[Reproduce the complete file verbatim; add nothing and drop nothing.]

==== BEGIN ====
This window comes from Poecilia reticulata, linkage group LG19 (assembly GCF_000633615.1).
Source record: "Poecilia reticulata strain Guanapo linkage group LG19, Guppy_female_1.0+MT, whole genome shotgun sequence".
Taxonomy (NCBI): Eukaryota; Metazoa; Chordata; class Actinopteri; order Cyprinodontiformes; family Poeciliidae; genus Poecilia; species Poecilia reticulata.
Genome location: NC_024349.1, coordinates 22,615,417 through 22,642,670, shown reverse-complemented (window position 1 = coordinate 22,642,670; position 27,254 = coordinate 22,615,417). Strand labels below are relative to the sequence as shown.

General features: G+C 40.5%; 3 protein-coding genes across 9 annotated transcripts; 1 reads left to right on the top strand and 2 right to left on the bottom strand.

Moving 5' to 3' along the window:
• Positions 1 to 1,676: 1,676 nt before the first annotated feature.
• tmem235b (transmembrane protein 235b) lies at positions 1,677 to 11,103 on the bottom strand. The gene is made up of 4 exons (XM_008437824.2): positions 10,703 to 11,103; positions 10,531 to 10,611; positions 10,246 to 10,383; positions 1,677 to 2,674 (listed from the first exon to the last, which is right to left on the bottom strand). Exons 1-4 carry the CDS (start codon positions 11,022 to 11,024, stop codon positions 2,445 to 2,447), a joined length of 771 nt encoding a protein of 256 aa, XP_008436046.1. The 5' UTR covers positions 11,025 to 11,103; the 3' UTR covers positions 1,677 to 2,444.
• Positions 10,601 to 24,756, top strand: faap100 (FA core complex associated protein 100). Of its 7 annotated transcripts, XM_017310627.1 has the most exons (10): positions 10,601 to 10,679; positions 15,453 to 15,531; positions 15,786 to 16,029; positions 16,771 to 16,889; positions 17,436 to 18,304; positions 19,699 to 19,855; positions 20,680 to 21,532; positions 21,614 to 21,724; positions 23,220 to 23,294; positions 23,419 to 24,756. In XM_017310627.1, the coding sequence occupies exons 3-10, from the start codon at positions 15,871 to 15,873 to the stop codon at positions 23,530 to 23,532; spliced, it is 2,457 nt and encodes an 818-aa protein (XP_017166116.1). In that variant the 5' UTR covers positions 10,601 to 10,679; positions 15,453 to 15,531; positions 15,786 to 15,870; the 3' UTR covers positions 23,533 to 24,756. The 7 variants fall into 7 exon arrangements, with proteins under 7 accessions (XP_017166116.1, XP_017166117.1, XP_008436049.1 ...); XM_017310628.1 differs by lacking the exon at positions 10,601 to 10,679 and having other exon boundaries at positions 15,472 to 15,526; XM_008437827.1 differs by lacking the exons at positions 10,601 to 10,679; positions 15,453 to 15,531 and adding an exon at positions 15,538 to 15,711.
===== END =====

This window comes from Poecilia reticulata, linkage group LG19 (assembly GCF_000633615.1).
Source record: "Poecilia reticulata strain Guanapo linkage group LG19, Guppy_female_1.0+MT, whole genome shotgun sequence".
Taxonomy (NCBI): Eukaryota; Metazoa; Chordata; class Actinopteri; order Cyprinodontiformes; family Poeciliidae; genus Poecilia; species Poecilia reticulata.
Genome location: NC_024349.1, coordinates 22,615,417 through 22,642,670, shown reverse-complemented (window position 1 = coordinate 22,642,670; position 27,254 = coordinate 22,615,417). Strand labels below are relative to the sequence as shown.

General features: G+C 40.5%; 3 protein-coding genes across 9 annotated transcripts; 1 reads left to right on the top strand and 2 right to left on the bottom strand.

Moving 5' to 3' along the window:
• Positions 1 to 1,676: 1,676 nt before the first annotated feature.
• tmem235b (transmembrane protein 235b) lies at positions 1,677 to 11,103 on the bottom strand. The gene is made up of 4 exons (XM_008437824.2): positions 10,703 to 11,103; positions 10,531 to 10,611; positions 10,246 to 10,383; positions 1,677 to 2,674 (listed from the first exon to the last, which is right to left on the bottom strand). Exons 1-4 carry the CDS (start codon positions 11,022 to 11,024, stop codon positions 2,445 to 2,447), a joined length of 771 nt encoding a protein of 256 aa, XP_008436046.1. The 5' UTR covers positions 11,025 to 11,103; the 3' UTR covers positions 1,677 to 2,444.
• Positions 10,601 to 24,756, top strand: faap100 (FA core complex associated protein 100). Of its 7 annotated transcripts, XM_017310627.1 has the most exons (10): positions 10,601 to 10,679; positions 15,453 to 15,531; positions 15,786 to 16,029; positions 16,771 to 16,889; positions 17,436 to 18,304; positions 19,699 to 19,855; positions 20,680 to 21,532; positions 21,614 to 21,724; positions 23,220 to 23,294; positions 23,419 to 24,756. In XM_017310627.1, the coding sequence occupies exons 3-10, from the start codon at positions 15,871 to 15,873 to the stop codon at positions 23,530 to 23,532; spliced, it is 2,457 nt and encodes an 818-aa protein (XP_017166116.1). In that variant the 5' UTR covers positions 10,601 to 10,679; positions 15,453 to 15,531; positions 15,786 to 15,870; the 3' UTR covers positions 23,533 to 24,756. The 7 variants fall into 7 exon arrangements, with proteins under 7 accessions (XP_017166116.1, XP_017166117.1, XP_008436049.1 ...); XM_017310628.1 differs by lacking the exon at positions 10,601 to 10,679 and having other exon boundaries at positions 15,472 to 15,526; XM_008437827.1 differs by lacking the exons at positions 10,601 to 10,679; positions 15,453 to 15,531 and adding an exon at positions 15,538 to 15,711.